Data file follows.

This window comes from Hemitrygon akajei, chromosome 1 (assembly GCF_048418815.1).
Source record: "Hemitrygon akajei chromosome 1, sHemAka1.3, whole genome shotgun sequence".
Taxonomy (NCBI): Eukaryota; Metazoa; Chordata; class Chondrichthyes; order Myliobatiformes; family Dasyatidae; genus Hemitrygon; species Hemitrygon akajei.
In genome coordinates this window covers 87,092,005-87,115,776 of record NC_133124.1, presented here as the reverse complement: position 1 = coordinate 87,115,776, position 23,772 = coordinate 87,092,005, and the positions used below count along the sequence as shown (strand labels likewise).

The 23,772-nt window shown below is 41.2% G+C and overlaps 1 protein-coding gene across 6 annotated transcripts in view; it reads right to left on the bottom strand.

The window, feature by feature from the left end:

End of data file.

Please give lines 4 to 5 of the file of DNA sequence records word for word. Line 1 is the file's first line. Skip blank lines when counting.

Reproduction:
In genome coordinates this window covers 87,092,005-87,115,776 of record NC_133124.1, presented here as the reverse complement: position 1 = coordinate 87,115,776, position 23,772 = coordinate 87,092,005, and the positions used below count along the sequence as shown (strand labels likewise).

The 23,772-nt window shown below is 41.2% G+C and overlaps 1 protein-coding gene across 6 annotated transcripts in view; it reads right to left on the bottom strand.